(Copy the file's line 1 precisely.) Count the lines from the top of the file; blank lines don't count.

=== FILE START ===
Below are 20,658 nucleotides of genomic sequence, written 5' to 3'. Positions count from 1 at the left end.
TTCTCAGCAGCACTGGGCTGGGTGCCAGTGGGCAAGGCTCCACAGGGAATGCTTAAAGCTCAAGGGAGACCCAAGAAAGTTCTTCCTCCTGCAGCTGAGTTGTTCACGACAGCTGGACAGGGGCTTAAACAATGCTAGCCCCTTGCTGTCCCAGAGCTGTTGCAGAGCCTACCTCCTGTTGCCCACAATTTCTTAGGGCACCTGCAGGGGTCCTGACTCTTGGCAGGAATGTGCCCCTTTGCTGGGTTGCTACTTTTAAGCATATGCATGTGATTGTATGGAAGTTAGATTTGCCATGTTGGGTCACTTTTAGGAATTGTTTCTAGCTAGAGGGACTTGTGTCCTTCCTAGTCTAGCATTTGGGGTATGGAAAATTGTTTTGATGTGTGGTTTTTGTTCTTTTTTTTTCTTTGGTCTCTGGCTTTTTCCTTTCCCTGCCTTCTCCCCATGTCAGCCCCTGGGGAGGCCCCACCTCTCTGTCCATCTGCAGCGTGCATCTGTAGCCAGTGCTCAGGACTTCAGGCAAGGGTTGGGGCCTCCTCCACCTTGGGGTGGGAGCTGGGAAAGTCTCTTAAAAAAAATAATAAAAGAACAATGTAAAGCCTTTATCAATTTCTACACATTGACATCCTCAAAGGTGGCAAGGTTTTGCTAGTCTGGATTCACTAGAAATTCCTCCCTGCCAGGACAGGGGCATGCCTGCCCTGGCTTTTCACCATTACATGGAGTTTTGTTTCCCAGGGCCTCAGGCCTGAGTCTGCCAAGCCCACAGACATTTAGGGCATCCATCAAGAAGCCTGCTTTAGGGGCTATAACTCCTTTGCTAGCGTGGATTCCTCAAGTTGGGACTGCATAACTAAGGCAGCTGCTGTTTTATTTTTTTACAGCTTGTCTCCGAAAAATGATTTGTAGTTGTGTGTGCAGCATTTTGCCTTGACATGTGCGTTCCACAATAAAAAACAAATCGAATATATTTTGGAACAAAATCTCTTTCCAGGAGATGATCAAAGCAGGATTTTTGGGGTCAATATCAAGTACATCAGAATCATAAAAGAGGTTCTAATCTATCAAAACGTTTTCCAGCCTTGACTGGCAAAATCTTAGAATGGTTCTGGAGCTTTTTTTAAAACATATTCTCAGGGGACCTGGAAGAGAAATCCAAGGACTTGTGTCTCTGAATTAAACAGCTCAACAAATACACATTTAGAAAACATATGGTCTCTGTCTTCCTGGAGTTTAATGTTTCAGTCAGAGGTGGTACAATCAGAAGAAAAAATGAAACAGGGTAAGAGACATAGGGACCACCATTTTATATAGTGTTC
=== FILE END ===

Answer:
Below are 20,658 nucleotides of genomic sequence, written 5' to 3'. Positions count from 1 at the left end.